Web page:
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7 Spooky Places Inside And Outside Manila

This Halloween season, why not take a one-of-a-kind trip to these scary spots?

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Photography: Wikipedia (Main Photos)

Halloween is coming up, and when better to hear scary stories than during this season? Aside from doing a marathon of your favorite horror movies, a great way to spend Halloween can be by visiting these places in and beyond the metro which are said to house scary spirits. Why not pay these scary spots a visit and see for yourself if the stories are really true?

Manila City Hall

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Did you know that the seat of the local government of Manila has a reputation for being haunted? Employees say that apparently, you shouldn’t stay inside beyond 6 PM, because that is when the spirits inside the building start to make their presence felt. One entity said to be residing in the structure is that of a man who allegedly hung himself in the city hall’s clock tower. Another spooky thing about the Manila City Hall, which was built in 1941 then heavily damaged during World War II, is that if viewed from above, it is shaped just like a coffin with a cross on it.

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Manila Film Center

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This building, located near the Cultural Center of the Philippines in Pasay City, is well-known for its sad, eerie history. Part of former First Lady Imelda Marcos’ desire to make the Philippines a film capital of the world, the structure was built during to serve as the venue for the Manila International Film Festival. However, it was marred by a gruesome accident: In November 1981, during the wee hours of dawn, the building scaffolding collapsed, causing hundreds of workers to fall into the concrete, which had not yet dried completely. The Marcos administration is said to have ordered concrete poured over the bodies—some of whom were said to still be alive—to complete the building in time. Since then, several spooky encounters have been reported to occur in the building, such as wailing and moaning voices, footsteps, and even apparitions of bodies partly buried in the concrete.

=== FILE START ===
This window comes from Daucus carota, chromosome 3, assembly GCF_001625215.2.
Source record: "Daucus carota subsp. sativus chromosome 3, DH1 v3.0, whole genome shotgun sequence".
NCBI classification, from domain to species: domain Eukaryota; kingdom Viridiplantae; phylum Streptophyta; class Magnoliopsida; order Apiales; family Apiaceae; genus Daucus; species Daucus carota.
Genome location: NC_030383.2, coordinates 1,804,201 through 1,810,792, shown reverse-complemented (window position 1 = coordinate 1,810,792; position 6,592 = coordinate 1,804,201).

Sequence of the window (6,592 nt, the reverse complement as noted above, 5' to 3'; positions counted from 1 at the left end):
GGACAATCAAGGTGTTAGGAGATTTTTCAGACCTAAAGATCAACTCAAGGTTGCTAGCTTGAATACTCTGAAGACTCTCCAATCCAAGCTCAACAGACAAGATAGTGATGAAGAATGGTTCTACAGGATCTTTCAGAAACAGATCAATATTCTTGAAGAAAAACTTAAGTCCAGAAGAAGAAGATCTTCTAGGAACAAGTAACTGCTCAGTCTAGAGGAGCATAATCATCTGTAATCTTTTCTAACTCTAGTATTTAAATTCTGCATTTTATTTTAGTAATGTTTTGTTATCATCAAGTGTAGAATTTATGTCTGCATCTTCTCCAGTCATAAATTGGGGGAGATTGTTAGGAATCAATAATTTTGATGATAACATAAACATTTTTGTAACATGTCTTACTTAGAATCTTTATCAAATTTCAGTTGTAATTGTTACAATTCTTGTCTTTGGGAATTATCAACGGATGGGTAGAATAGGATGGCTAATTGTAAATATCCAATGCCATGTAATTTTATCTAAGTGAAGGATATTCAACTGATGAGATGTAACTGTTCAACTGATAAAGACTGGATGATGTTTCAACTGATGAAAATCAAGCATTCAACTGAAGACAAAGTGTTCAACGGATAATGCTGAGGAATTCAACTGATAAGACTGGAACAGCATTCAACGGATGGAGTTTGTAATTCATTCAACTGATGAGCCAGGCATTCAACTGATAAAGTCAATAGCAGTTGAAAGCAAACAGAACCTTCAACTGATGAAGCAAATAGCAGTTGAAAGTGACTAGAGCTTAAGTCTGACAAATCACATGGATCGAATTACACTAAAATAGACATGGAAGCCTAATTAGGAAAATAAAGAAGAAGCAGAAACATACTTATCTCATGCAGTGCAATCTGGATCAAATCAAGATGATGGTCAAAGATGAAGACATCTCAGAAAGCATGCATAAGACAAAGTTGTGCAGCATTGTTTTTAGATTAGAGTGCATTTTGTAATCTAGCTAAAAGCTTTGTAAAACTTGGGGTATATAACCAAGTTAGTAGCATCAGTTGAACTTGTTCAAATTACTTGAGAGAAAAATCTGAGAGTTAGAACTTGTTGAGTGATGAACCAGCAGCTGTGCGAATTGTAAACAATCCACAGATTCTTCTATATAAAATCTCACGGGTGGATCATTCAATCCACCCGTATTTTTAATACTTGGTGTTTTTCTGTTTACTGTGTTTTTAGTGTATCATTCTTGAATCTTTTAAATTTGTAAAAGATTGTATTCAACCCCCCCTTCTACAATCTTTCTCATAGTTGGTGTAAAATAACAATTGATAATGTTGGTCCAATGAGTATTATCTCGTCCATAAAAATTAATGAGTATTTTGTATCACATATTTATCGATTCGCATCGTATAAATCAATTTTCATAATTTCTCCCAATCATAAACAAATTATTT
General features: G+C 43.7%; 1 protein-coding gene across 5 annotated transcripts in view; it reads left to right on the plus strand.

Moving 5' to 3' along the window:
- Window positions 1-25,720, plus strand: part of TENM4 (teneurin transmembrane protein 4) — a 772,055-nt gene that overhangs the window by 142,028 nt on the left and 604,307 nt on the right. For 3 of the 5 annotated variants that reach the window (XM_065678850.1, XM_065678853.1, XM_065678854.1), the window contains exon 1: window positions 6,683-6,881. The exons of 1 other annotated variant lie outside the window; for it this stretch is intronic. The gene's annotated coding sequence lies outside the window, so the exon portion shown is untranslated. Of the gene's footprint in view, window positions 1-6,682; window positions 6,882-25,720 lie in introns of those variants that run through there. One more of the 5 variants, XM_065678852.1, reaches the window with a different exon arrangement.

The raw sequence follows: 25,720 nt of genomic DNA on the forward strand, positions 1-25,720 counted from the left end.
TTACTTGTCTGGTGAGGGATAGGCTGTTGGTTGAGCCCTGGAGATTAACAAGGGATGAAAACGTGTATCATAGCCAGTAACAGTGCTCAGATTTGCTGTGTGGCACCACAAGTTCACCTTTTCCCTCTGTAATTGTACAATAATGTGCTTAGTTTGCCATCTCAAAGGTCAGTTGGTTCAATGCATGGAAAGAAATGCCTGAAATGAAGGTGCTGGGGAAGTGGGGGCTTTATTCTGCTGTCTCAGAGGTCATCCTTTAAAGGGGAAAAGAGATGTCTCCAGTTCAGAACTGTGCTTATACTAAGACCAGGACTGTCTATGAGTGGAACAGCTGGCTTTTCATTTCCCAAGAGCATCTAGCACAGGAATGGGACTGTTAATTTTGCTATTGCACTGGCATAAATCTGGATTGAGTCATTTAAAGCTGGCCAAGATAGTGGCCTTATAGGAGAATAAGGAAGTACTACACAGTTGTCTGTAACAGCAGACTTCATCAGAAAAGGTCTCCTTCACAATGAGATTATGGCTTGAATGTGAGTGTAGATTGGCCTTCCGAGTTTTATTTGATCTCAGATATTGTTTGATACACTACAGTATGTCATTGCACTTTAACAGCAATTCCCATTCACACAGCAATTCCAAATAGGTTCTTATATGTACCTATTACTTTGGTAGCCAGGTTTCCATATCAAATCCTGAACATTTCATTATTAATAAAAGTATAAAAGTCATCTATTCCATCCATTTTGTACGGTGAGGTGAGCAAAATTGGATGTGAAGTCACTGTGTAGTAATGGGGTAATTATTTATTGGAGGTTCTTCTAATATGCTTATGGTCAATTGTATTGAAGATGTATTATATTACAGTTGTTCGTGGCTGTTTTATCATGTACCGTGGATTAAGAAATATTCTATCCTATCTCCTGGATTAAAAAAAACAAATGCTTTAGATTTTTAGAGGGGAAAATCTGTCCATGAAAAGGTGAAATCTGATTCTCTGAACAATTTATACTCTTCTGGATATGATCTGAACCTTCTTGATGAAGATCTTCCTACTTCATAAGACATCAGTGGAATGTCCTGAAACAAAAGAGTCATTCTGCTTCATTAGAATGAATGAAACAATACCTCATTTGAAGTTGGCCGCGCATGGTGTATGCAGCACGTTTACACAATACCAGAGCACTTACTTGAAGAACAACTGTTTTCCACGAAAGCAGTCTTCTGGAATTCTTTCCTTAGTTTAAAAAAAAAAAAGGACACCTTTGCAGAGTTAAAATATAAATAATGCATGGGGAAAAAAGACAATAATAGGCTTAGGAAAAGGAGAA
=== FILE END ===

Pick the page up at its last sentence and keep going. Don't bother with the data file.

Bellarmine Hall, Ateneo De Manila University

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At over a hundred years old, the Ateneo campus in Katipunan, Quezon City has its fair share of paranormal stories. One building in Ateneo that is said to be haunted is Bellarmine Hall. One of the reasons why many Ateneans dislike having classes in this building because it is located far away from the other buildings in the campus. Another reason is its alleged host of ghostly entities. Some students have reported that when passing by Bellarmine Hall at night, they would see a woman in white standing on the third floor, waving at them; apparently, you need to wave back, because if you don’t, she will show up right in front of you. There are also stories claiming that the soul of a deceased Jesuit priest still roams the corridors of Bellarmine Hall.